Thyroglossal duct

Last revised by Calum Worsley on 3 Nov 2022

The thyroglossal duct is an epithelium-lined connection between the foramen cecum and the thyroid that forms during the descent of the thyroid during embryological development. It usually involutes in the 8th-10th week of gestation. 

The thyroglossal duct arises from proximal primitive foregut between the first and second pharyngeal pouches at the foramen cecum, located at the junction of the anterior two thirds and posterior third of the tongue 1. From there it passes anterior to the body of the hyoid bone, curving backwards and superiorly to reach behind the bone before once more turning inferiorly and continuing to the isthmus of the thyroid. The pyramidal lobe, if present, marks this point. The tip of the duct bifurcates, forming the two lobes of the gland. The parafollicular cells (C cells) responsible for calcitonin production are derived from separate tissue, the ultimobranchial body, a small diverticulum of the fourth pharyngeal pouch.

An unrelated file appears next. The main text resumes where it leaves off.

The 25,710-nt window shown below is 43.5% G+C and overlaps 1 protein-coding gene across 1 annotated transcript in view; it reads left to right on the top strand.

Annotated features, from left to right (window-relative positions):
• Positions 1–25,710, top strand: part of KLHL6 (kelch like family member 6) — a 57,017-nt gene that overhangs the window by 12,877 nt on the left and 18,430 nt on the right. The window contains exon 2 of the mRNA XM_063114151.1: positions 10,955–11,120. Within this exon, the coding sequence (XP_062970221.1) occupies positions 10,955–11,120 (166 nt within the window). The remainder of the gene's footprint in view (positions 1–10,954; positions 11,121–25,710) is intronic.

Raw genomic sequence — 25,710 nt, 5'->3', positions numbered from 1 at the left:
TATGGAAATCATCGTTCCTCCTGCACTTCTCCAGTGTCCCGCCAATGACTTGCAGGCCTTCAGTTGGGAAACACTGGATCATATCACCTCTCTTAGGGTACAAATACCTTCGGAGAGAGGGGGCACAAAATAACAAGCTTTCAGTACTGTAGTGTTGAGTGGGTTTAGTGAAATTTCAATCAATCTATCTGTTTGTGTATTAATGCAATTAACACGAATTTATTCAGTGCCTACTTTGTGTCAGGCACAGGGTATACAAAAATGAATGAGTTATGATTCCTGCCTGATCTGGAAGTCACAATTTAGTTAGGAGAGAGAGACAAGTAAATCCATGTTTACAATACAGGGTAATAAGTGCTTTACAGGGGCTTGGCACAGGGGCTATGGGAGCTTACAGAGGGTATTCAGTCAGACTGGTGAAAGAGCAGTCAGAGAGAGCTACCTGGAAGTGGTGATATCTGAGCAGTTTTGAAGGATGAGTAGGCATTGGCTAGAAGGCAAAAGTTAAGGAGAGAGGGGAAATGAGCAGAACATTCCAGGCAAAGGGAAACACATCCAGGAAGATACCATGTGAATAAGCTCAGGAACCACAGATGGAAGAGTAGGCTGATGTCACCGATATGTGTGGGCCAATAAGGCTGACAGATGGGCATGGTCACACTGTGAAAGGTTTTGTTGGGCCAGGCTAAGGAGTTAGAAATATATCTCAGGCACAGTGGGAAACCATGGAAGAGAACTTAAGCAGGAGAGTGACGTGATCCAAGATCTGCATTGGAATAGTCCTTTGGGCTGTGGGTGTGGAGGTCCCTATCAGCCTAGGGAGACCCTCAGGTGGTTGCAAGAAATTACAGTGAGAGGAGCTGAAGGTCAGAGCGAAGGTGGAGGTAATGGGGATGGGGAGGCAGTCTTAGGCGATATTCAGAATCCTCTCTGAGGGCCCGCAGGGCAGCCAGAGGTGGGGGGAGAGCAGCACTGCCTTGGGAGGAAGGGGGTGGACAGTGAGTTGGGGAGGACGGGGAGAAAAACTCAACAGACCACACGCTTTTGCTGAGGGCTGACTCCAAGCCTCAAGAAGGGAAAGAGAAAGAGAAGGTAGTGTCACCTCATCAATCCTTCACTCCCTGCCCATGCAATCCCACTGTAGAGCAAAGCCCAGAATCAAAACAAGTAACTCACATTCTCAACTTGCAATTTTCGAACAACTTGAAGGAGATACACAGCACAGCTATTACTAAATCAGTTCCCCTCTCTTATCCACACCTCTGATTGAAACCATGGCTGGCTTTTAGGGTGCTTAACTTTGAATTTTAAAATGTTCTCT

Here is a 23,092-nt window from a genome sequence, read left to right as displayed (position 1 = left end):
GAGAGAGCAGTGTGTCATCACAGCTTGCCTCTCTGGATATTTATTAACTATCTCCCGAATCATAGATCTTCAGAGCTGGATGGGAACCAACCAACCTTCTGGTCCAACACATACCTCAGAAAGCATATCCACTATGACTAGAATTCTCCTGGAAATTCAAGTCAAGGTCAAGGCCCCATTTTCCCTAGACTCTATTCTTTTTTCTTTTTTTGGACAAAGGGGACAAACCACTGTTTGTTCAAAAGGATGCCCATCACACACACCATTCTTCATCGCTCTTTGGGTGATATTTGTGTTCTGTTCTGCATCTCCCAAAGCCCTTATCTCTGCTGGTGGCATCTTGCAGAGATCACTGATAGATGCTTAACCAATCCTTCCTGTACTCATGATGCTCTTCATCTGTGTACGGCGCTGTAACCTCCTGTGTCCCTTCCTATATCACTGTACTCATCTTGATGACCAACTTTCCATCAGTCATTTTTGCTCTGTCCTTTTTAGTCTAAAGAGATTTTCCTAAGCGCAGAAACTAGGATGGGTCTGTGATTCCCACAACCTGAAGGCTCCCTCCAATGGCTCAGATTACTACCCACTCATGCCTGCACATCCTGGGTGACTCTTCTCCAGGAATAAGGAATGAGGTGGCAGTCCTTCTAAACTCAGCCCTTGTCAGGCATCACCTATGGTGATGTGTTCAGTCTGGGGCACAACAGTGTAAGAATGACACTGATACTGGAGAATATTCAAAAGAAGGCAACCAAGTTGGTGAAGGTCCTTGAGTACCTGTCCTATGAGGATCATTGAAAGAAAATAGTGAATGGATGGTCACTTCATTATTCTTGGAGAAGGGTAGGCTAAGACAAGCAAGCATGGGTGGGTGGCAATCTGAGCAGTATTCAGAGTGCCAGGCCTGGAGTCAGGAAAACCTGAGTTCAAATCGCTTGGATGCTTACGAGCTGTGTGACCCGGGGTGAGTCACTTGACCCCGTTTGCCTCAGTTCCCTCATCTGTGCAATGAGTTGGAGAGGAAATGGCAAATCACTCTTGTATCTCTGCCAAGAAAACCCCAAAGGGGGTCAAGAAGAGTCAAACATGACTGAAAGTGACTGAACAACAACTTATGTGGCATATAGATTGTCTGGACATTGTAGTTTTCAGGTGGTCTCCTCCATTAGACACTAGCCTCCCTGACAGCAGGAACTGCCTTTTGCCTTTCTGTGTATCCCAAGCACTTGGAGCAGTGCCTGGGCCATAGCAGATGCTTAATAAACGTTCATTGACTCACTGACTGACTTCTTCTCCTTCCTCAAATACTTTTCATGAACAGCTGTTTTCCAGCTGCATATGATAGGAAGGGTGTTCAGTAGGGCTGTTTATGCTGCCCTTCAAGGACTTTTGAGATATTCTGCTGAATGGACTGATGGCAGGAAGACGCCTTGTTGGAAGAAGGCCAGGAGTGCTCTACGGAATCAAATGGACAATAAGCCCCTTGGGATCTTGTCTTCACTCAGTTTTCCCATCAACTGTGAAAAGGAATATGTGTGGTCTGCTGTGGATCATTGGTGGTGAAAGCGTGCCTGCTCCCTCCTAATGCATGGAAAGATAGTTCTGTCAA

The thyroid may halt at any stage during its descent or leave rests of thyroid tissue along the course of the thyroglossal duct 2:

Failure of obliteration of the duct may lead to the formation of a thyroglossal duct cyst

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